Ireland – Why Has The UN Mercenary Convention Not Been Ratified?

Ireland was naturally elated when it got a seat on the UN Security Council effectively ‘the top table’ of the United Nations. It is seen by many as a reward for the role Ireland plays in International diplomacy and the reputation its armed forces have won for peacekeeping.

So why has Ireland not signed the International Convention against the Recruitment, Use, Financing and Training of Mercenaries? Let’s be blunt many of the countries who enthusiastically endorsed Ireland’s elevation to the Security Council are signatories.

One reason may be that if Ireland did sign up and ratify the Convention it would proactively implement it and that would end the policy of allowing residents of the State to join foreign armed forces such as the British Army. There are currently just under 400 Irish citizens in the British armed forces.

Celtic League has periodically raised the issue of the recruitment of Irish nationals by the British armed forces with the Irish government particularly the recruitment of young people:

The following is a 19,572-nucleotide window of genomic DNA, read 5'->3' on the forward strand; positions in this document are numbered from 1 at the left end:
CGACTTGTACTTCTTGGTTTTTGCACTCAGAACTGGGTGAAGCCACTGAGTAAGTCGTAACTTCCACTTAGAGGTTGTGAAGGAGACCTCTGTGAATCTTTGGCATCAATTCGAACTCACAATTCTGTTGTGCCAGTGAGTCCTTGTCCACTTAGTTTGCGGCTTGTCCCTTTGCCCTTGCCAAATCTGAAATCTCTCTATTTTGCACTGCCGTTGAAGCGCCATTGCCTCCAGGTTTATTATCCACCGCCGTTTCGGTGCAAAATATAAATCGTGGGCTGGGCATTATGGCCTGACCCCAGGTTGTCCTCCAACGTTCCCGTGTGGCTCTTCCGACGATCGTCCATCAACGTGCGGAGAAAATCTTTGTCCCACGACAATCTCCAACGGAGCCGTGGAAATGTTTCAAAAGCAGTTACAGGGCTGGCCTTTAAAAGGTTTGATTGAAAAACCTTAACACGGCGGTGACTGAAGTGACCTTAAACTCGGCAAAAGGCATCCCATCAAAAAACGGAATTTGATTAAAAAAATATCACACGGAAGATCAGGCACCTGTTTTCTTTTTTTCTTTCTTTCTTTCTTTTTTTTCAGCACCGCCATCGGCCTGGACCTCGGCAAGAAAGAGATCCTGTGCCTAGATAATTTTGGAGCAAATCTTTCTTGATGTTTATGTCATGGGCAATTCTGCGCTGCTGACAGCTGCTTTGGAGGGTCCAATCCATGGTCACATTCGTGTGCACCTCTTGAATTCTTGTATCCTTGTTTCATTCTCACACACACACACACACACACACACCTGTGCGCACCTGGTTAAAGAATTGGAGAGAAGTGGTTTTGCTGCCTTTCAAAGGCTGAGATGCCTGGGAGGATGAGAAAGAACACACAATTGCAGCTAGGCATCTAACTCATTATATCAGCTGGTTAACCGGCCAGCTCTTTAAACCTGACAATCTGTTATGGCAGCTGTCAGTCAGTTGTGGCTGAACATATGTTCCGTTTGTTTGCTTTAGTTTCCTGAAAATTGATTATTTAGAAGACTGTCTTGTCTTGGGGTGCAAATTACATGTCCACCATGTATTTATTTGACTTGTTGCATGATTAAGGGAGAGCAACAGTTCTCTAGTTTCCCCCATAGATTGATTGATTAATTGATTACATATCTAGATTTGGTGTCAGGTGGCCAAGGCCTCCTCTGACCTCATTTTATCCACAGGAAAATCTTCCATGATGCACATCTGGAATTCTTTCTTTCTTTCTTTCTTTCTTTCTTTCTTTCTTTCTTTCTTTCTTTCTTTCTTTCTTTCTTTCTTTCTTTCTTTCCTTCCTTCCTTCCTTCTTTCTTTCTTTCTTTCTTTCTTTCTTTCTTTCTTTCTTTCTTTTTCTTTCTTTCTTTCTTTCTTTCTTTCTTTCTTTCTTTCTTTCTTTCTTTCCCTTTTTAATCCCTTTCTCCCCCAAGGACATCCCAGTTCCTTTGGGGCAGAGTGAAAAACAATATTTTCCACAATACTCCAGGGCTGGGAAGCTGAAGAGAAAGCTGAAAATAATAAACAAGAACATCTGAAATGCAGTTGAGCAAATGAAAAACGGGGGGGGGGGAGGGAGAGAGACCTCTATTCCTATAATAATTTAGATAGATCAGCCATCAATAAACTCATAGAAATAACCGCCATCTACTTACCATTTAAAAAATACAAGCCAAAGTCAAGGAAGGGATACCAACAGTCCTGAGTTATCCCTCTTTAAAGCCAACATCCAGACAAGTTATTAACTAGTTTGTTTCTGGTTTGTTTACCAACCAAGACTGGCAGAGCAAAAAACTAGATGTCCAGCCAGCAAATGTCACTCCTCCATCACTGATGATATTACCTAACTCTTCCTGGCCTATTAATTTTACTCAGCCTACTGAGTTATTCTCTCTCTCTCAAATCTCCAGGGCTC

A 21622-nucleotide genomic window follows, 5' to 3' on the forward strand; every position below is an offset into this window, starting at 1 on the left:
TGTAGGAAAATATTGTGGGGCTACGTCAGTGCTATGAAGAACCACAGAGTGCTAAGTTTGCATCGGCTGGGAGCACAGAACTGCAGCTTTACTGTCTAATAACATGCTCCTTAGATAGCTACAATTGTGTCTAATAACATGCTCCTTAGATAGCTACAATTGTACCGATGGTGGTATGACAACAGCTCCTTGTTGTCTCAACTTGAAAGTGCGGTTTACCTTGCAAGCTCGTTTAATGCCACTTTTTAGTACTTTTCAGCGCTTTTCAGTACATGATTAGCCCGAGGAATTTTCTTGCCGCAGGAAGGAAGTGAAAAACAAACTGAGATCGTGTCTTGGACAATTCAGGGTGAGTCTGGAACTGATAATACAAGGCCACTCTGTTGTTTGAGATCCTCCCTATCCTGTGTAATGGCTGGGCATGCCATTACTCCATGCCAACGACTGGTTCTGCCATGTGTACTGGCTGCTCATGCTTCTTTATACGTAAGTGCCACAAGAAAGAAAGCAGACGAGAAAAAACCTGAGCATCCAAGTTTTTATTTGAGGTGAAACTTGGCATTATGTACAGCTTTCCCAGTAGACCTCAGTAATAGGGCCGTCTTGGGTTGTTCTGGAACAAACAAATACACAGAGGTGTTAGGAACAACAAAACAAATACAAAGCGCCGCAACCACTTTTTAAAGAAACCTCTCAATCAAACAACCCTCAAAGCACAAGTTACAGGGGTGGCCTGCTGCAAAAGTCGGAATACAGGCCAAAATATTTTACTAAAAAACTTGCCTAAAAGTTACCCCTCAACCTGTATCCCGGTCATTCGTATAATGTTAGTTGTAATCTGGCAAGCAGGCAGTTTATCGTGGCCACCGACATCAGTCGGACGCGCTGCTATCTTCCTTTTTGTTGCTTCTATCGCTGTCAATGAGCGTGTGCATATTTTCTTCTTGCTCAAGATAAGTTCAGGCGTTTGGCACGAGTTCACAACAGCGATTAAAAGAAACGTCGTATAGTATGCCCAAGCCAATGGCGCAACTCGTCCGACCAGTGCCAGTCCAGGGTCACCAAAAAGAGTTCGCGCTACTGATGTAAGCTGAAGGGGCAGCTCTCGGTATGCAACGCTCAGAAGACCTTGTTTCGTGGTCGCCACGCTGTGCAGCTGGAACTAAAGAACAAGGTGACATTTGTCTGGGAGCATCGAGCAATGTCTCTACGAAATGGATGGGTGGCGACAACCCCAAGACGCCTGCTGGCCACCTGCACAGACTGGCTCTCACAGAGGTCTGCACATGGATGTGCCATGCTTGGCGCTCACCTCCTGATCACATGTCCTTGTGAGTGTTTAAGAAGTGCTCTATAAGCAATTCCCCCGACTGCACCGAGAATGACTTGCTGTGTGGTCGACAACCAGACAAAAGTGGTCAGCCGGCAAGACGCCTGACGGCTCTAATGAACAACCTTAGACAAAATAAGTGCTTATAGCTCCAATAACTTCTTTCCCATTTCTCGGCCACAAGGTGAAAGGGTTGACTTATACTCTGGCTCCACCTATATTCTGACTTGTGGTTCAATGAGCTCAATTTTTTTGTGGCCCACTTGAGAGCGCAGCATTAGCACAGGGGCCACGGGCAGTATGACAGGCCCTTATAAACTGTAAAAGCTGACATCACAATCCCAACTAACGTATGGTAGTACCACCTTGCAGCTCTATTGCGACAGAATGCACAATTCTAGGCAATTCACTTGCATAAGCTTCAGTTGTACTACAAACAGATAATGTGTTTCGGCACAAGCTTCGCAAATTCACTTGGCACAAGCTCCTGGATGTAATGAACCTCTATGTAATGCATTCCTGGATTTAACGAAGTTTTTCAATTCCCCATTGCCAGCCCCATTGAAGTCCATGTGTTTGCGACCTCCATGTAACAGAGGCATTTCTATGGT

https://www.celticleague.net/…/uk-military-recruitment-in-…/https://www.celticleague.net/news/3485/

(related correspondence on the main site – use archive search)

Perhaps the new Irish government should revisit the issue and ‘make the offences set forth in the present Convention punishable by appropriate penalties which take into account the grave nature of those offences.’

Ireland’s armed forces have a solid reputation Internationally for their peacekeeping and are undermined by the Irish government allowing foreign armies (be they British or otherwise) to recruit nationals from the State.

Image: Irish peacekeepers hard won reputation is undermined by failure to sign mercenary convention.

Related links:

https://www.ohchr.org/…/Professional…/Pages/Mercenaries.aspxhttps://treaties.un.org/Pages/ViewDetails.aspx…

Bernard Moffatt
pp Celtic League Military Monitoring

Note: The Celtic League opposes military activity by the UK and French Armed forces in the Celtic countries. It’s Manx branch adopted this as policy in the 1970s and it was extended to the League generally by resolution of the Leagues AGM in the early 1980s. The Celtic League cooperates with International peace groups and those opposed to the recruitment of children into the armed forces.

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